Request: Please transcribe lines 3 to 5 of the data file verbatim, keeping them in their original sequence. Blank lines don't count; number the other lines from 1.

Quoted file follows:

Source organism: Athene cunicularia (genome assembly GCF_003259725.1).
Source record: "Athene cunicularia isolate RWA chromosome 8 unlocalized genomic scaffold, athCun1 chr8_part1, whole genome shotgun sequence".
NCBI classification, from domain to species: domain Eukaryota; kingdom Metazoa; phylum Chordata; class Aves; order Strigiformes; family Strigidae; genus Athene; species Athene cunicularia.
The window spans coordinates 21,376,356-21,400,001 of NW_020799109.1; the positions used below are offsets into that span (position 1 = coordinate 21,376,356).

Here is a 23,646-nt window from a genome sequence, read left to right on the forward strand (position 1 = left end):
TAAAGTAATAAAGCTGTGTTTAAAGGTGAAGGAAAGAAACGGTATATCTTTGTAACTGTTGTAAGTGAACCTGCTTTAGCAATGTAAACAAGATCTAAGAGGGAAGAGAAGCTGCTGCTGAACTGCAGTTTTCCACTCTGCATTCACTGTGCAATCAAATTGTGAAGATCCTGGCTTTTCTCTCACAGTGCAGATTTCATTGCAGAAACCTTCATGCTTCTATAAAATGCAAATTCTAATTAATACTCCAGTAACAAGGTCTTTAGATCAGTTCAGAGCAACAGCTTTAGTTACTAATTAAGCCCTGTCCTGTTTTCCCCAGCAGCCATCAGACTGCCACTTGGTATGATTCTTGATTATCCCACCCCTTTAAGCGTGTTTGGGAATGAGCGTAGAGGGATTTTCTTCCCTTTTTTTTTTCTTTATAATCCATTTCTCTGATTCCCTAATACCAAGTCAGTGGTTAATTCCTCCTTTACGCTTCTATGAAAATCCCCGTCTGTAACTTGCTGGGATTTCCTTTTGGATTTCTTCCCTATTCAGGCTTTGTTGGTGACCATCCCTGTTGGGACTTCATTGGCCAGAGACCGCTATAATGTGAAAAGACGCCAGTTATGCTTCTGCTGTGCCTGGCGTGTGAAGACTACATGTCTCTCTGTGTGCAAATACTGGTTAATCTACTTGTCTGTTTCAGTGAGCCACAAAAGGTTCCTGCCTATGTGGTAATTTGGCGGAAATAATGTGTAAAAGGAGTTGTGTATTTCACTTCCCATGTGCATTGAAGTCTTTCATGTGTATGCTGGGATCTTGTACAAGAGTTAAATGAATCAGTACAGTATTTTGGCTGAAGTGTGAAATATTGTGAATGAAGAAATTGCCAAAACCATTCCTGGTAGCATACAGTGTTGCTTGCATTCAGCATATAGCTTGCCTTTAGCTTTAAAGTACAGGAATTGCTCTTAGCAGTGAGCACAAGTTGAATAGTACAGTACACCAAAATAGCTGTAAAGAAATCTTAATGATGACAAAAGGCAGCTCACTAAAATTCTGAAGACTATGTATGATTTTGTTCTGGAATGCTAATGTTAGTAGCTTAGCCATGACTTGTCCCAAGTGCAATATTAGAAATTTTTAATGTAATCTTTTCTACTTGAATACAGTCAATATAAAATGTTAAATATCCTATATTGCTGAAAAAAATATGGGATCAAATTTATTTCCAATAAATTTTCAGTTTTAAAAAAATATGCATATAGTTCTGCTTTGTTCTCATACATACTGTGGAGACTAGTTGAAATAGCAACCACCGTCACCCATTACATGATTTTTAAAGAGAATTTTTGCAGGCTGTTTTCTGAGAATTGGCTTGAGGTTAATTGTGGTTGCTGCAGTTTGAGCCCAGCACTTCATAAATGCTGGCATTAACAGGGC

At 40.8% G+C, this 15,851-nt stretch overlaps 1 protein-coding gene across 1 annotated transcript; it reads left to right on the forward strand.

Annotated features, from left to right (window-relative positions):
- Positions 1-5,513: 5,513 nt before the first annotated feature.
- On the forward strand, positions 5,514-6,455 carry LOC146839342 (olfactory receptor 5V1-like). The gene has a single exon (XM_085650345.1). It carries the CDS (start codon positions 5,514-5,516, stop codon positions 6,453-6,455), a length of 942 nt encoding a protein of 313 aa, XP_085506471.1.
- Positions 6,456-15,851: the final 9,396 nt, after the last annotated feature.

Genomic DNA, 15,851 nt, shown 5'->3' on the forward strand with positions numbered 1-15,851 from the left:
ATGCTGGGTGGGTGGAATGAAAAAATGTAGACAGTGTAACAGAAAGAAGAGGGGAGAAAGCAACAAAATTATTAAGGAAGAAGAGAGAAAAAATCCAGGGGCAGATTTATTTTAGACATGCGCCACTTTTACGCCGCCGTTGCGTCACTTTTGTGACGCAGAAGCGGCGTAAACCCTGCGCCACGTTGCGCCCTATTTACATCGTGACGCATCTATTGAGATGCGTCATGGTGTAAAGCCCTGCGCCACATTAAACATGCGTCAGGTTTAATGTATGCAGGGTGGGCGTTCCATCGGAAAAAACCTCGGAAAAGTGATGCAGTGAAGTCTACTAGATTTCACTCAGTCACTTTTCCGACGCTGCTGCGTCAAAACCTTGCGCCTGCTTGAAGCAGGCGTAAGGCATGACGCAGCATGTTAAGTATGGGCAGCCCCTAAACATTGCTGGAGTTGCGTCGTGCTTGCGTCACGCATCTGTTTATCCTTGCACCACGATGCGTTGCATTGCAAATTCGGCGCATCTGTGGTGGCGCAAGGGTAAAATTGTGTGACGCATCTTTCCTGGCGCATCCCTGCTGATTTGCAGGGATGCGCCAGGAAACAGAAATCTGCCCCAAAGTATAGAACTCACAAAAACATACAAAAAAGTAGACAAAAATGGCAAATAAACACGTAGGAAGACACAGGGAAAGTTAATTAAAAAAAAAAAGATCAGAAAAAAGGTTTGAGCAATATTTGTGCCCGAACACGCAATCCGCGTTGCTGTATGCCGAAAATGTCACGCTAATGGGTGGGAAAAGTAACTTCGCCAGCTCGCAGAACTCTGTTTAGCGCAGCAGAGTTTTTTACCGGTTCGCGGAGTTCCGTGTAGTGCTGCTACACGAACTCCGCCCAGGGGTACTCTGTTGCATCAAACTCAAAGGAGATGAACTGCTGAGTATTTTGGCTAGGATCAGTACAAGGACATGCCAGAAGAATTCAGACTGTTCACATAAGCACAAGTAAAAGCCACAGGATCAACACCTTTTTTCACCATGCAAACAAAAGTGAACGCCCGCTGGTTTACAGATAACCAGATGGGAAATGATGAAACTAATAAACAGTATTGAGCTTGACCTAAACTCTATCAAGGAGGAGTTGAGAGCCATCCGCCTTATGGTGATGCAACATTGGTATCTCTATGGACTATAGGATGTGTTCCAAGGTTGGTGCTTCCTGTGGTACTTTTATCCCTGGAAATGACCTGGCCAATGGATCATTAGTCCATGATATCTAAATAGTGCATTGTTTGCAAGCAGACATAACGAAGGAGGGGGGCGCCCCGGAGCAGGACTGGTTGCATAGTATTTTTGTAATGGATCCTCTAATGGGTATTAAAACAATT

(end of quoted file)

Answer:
NCBI classification, from domain to species: domain Eukaryota; kingdom Metazoa; phylum Chordata; class Aves; order Strigiformes; family Strigidae; genus Athene; species Athene cunicularia.
The window spans coordinates 21,376,356-21,400,001 of NW_020799109.1; the positions used below are offsets into that span (position 1 = coordinate 21,376,356).

Here is a 23,646-nt window from a genome sequence, read left to right on the forward strand (position 1 = left end):